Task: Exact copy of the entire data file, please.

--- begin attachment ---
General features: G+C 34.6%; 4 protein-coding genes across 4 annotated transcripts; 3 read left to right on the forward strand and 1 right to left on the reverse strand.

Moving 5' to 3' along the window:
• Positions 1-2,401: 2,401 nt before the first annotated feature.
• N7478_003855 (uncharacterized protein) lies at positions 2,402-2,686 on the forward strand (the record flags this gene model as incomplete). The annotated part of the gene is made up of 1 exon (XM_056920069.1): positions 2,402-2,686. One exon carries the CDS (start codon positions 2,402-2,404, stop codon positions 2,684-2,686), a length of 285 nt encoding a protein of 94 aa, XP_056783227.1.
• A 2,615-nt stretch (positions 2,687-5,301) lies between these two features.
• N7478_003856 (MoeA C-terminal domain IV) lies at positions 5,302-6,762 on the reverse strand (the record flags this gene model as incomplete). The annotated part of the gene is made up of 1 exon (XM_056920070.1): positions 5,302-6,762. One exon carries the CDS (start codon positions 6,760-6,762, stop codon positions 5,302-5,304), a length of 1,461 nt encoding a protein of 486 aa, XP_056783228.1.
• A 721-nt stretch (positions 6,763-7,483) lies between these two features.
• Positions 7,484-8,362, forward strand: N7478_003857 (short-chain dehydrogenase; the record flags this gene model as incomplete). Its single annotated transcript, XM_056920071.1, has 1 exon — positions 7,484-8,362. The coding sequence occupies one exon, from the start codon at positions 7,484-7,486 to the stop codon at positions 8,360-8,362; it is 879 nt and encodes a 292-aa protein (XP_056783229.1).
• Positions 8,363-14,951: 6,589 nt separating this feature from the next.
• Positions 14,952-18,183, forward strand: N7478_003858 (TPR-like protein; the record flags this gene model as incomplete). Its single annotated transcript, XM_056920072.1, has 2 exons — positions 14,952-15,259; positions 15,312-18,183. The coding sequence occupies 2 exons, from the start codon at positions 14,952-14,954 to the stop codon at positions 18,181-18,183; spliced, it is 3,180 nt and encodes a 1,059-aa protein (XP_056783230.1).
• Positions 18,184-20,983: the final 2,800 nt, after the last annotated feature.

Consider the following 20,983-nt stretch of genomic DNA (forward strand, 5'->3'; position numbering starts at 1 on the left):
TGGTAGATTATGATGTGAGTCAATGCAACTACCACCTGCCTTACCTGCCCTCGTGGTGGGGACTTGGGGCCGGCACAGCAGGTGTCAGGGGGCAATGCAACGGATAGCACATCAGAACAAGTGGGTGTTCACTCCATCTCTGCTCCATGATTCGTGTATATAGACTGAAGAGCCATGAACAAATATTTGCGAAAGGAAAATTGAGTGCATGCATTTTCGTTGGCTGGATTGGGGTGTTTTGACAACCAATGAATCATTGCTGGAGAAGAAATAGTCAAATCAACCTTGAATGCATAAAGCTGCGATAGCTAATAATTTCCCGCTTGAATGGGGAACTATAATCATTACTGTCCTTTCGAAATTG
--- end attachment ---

General features: G+C 34.6%; 4 protein-coding genes across 4 annotated transcripts; 3 read left to right on the forward strand and 1 right to left on the reverse strand.

Moving 5' to 3' along the window:
• Positions 1-2,401: 2,401 nt before the first annotated feature.
• N7478_003855 (uncharacterized protein) lies at positions 2,402-2,686 on the forward strand (the record flags this gene model as incomplete). The annotated part of the gene is made up of 1 exon (XM_056920069.1): positions 2,402-2,686. One exon carries the CDS (start codon positions 2,402-2,404, stop codon positions 2,684-2,686), a length of 285 nt encoding a protein of 94 aa, XP_056783227.1.
• A 2,615-nt stretch (positions 2,687-5,301) lies between these two features.
• N7478_003856 (MoeA C-terminal domain IV) lies at positions 5,302-6,762 on the reverse strand (the record flags this gene model as incomplete). The annotated part of the gene is made up of 1 exon (XM_056920070.1): positions 5,302-6,762. One exon carries the CDS (start codon positions 6,760-6,762, stop codon positions 5,302-5,304), a length of 1,461 nt encoding a protein of 486 aa, XP_056783228.1.
• A 721-nt stretch (positions 6,763-7,483) lies between these two features.
• Positions 7,484-8,362, forward strand: N7478_003857 (short-chain dehydrogenase; the record flags this gene model as incomplete). Its single annotated transcript, XM_056920071.1, has 1 exon — positions 7,484-8,362. The coding sequence occupies one exon, from the start codon at positions 7,484-7,486 to the stop codon at positions 8,360-8,362; it is 879 nt and encodes a 292-aa protein (XP_056783229.1).
• Positions 8,363-14,951: 6,589 nt separating this feature from the next.
• Positions 14,952-18,183, forward strand: N7478_003858 (TPR-like protein; the record flags this gene model as incomplete). Its single annotated transcript, XM_056920072.1, has 2 exons — positions 14,952-15,259; positions 15,312-18,183. The coding sequence occupies 2 exons, from the start codon at positions 14,952-14,954 to the stop codon at positions 18,181-18,183; spliced, it is 3,180 nt and encodes a 1,059-aa protein (XP_056783230.1).
• Positions 18,184-20,983: the final 2,800 nt, after the last annotated feature.

Consider the following 20,983-nt stretch of genomic DNA (forward strand, 5'->3'; position numbering starts at 1 on the left):
TGGTAGATTATGATGTGAGTCAATGCAACTACCACCTGCCTTACCTGCCCTCGTGGTGGGGACTTGGGGCCGGCACAGCAGGTGTCAGGGGGCAATGCAACGGATAGCACATCAGAACAAGTGGGTGTTCACTCCATCTCTGCTCCATGATTCGTGTATATAGACTGAAGAGCCATGAACAAATATTTGCGAAAGGAAAATTGAGTGCATGCATTTTCGTTGGCTGGATTGGGGTGTTTTGACAACCAATGAATCATTGCTGGAGAAGAAATAGTCAAATCAACCTTGAATGCATAAAGCTGCGATAGCTAATAATTTCCCGCTTGAATGGGGAACTATAATCATTACTGTCCTTTCGAAATTG